I considered myself more open minded and considerate than my mother during those years. But one thing I particularly admire my mother for, now looking back, was that she refused to take up work that wore her down. She neither considered toil, extra hard work, excess physical labour, and sacrifice praise worthy, nor pursued it. She never gave wind to glamorising overwork. Body is our temple. The abode of our spirit. Physical wellness came first. Work be damned. Rituals can wait. Rest when needed. Cleaning and cooking can wait. The husband can cook for the family if required, or order out, or depend on ready-made options for a day or two. Proper lunch or dinner is not the be-all and end-all of the world. Maggi would suffice on sick days. There’s no need to exert yourself when you are not feeling well. I haven’t seen her terribly burnt out of her energy. It was because she chose not to give more than she can. She reserved some of it for herself, always. It might seem selfish for some women out there - but I totally admire and adore this attitude today. So I don’t challenge myself to do it all. I share the load, the burden of household chores, and hire help when I can’t. 


Coming back to Anger - I had a tumultuous relationship with it - that continues to this day. And sometimes in the past years I have channelled that wrath and fury and rage into my writing. Into art of different forms. As long as it was channelled out and into creating something I was good. Some unfortunate times it was directed at people around me. Articulating things verbally with clarity was never my forte, I always wrote. Wrote truly. And unflinchingly. So I tried to continue to write, pen down emotions, if not in my blog, then in my personal journal. I was empathetic more in my earlier years, than I am now, I think. Maybe because I had reduced, almost stopped my hours of reflection and contemplation of happenings around me. I look outward more, instead of inward. Emotions ebb and flow in me. Sometimes positive, sometimes not so. But acceptance is the key - so I continue to work on it.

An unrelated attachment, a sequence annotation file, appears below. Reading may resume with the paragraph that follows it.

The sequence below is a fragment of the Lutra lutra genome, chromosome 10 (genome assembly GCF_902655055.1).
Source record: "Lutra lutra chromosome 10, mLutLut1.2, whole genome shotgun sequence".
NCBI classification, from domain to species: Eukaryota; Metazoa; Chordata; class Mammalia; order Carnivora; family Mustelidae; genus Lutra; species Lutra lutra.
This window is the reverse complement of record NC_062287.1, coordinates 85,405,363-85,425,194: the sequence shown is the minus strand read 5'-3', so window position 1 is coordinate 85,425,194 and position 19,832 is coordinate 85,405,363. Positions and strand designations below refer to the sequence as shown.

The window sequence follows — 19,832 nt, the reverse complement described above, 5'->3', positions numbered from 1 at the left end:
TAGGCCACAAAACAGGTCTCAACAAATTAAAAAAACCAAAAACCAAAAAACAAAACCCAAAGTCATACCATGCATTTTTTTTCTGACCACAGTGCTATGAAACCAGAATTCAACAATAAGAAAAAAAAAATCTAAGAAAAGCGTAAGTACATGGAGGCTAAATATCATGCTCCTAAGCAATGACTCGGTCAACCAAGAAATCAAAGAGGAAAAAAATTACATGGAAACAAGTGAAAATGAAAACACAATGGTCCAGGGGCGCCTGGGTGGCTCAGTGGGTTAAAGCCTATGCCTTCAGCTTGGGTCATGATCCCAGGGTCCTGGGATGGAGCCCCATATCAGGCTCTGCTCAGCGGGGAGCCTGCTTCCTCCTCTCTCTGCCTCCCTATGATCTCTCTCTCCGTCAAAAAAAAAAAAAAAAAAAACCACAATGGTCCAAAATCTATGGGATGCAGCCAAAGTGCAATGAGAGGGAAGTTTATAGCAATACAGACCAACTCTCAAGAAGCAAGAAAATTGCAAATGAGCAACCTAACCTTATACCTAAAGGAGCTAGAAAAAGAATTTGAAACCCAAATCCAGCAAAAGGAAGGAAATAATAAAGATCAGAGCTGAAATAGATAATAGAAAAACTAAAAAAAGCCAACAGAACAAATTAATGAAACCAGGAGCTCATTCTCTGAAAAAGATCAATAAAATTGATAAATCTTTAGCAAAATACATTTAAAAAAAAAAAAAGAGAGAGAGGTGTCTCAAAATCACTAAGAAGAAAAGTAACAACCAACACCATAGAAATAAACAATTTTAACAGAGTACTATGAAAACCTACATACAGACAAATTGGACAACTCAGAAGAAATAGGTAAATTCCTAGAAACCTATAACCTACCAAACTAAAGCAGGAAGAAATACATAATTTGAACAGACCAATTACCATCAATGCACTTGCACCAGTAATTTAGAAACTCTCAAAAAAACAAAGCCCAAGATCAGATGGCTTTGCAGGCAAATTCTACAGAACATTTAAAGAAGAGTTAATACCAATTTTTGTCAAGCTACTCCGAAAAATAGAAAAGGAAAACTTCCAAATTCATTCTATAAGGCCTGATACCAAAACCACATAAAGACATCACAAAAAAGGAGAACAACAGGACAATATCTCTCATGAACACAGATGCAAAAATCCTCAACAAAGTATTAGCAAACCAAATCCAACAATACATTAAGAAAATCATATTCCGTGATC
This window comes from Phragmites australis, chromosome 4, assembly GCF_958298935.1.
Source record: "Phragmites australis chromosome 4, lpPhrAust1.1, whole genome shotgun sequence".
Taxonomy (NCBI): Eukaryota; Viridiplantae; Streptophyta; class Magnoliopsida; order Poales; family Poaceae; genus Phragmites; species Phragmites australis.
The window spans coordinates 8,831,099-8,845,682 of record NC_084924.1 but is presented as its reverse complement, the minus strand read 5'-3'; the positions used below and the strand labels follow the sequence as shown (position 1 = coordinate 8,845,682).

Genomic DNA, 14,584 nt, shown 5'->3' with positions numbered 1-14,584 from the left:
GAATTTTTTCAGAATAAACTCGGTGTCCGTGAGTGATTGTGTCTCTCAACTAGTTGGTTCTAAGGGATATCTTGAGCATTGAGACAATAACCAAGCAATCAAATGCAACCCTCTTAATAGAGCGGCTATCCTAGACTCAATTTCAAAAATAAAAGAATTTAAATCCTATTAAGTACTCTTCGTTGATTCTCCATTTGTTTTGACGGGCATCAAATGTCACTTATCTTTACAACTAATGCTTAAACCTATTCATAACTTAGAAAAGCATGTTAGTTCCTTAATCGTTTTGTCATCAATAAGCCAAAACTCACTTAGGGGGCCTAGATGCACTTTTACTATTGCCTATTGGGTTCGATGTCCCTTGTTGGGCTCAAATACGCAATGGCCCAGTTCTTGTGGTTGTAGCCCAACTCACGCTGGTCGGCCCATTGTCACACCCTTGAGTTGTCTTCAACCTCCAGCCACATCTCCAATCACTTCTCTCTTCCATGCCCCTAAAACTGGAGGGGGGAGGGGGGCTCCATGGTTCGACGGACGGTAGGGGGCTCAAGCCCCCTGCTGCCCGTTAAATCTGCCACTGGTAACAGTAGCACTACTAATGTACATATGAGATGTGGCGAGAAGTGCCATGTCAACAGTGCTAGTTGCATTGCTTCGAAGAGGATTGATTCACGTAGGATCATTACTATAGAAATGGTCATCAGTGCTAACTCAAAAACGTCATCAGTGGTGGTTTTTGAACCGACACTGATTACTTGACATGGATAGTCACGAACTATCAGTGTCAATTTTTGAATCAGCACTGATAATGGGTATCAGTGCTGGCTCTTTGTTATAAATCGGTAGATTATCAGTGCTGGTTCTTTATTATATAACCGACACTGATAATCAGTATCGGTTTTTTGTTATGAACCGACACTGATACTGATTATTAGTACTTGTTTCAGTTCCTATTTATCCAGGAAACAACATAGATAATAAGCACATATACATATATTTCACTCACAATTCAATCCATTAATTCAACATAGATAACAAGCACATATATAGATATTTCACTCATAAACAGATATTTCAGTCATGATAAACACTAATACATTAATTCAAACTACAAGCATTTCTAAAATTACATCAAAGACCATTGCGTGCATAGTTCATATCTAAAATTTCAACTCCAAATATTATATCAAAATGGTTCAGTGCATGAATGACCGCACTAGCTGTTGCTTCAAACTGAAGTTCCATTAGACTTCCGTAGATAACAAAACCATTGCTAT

Also sometimes when the anger is validated through books and fictionalised novels - fiction is truer than fact or fact that wants to remain anonymous - I understand that women around the world feel similarly. These don’t give wind to my anger, but stop me from feeling guilty about having them in the first place. One of them is the book Kim JiYoung, Born 1982. I want to read Manju Kapur, Meena Kandasamy, Shashi Despande, Namita Gokhale, and women writers around the world. 


I will look at the positive side. The incredible gift that life is. I cannot express my gratitude enough to the universe for the amazing souls I have around me today. Ups and downs would continue, and I would look out for opportunities to do better. 


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Queeristan by Parmesh Sahani

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  Queeristan (Amazon Link) Thanks to Audible Free Trial I listened to this amazing non-fiction on LGBTQ inclusion in Indian workplaces. Author Parmesh Sahani identifies as gay Indian, working closely with Godrej higher management and employees for years to create an inclusive workplace, both legally and in spirit. This book is a result of those years of experience, research, collaboration with individuals from difference spectrum of the society and organizations who has successfully transitioned into a queer friendly one.   Indian history is inclusive. From the Khajuraho temple architectures, to Konark to the Rig Veda, there is existing proofs even 2000 years ago of Indian inclusiveness of queer. It’s the draconian British law that criminalised it, which was scraped in 2009, came into effect once again following a sad judgement in 2013 and eventually was scraped off for good in 2018. I am in awe of the lawyers who fought this legal battle- colleagues and partners – Arundhati Katju